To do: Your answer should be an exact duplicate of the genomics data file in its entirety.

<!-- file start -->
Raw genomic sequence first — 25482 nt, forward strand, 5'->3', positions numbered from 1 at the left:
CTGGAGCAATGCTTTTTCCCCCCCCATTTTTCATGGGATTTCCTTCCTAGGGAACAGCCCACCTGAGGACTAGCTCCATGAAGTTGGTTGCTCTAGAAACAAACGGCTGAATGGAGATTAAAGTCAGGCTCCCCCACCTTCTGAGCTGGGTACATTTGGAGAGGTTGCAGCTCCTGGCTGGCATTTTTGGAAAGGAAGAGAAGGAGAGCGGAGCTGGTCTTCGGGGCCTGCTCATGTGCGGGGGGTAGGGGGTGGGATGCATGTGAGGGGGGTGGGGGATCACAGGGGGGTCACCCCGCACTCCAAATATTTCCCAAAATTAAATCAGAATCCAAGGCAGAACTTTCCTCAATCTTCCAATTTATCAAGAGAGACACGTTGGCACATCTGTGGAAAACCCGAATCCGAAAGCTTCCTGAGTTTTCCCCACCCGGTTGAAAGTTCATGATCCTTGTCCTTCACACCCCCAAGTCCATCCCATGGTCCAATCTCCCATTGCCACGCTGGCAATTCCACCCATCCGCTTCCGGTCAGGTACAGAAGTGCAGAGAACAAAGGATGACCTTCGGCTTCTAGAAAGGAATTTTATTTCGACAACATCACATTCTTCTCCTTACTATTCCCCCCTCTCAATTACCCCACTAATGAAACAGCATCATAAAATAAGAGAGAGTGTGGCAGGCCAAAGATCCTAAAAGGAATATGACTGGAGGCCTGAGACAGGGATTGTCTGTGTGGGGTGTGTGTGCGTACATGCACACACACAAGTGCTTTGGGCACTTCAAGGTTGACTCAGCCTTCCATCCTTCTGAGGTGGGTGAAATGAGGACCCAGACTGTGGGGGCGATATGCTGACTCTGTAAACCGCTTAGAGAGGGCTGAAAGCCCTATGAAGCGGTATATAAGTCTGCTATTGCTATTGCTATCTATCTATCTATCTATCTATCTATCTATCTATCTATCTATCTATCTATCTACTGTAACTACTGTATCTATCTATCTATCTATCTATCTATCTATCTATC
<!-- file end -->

Raw genomic sequence first — 25482 nt, forward strand, 5'->3', positions numbered from 1 at the left:
CTGGAGCAATGCTTTTTCCCCCCCCATTTTTCATGGGATTTCCTTCCTAGGGAACAGCCCACCTGAGGACTAGCTCCATGAAGTTGGTTGCTCTAGAAACAAACGGCTGAATGGAGATTAAAGTCAGGCTCCCCCACCTTCTGAGCTGGGTACATTTGGAGAGGTTGCAGCTCCTGGCTGGCATTTTTGGAAAGGAAGAGAAGGAGAGCGGAGCTGGTCTTCGGGGCCTGCTCATGTGCGGGGGGTAGGGGGTGGGATGCATGTGAGGGGGGTGGGGGATCACAGGGGGGTCACCCCGCACTCCAAATATTTCCCAAAATTAAATCAGAATCCAAGGCAGAACTTTCCTCAATCTTCCAATTTATCAAGAGAGACACGTTGGCACATCTGTGGAAAACCCGAATCCGAAAGCTTCCTGAGTTTTCCCCACCCGGTTGAAAGTTCATGATCCTTGTCCTTCACACCCCCAAGTCCATCCCATGGTCCAATCTCCCATTGCCACGCTGGCAATTCCACCCATCCGCTTCCGGTCAGGTACAGAAGTGCAGAGAACAAAGGATGACCTTCGGCTTCTAGAAAGGAATTTTATTTCGACAACATCACATTCTTCTCCTTACTATTCCCCCCTCTCAATTACCCCACTAATGAAACAGCATCATAAAATAAGAGAGAGTGTGGCAGGCCAAAGATCCTAAAAGGAATATGACTGGAGGCCTGAGACAGGGATTGTCTGTGTGGGGTGTGTGTGCGTACATGCACACACACAAGTGCTTTGGGCACTTCAAGGTTGACTCAGCCTTCCATCCTTCTGAGGTGGGTGAAATGAGGACCCAGACTGTGGGGGCGATATGCTGACTCTGTAAACCGCTTAGAGAGGGCTGAAAGCCCTATGAAGCGGTATATAAGTCTGCTATTGCTATTGCTATCTATCTATCTATCTATCTATCTATCTATCTATCTATCTATCTATCTATCTACTGTAACTACTGTATCTATCTATCTATCTATCTATCTATCTATCTATC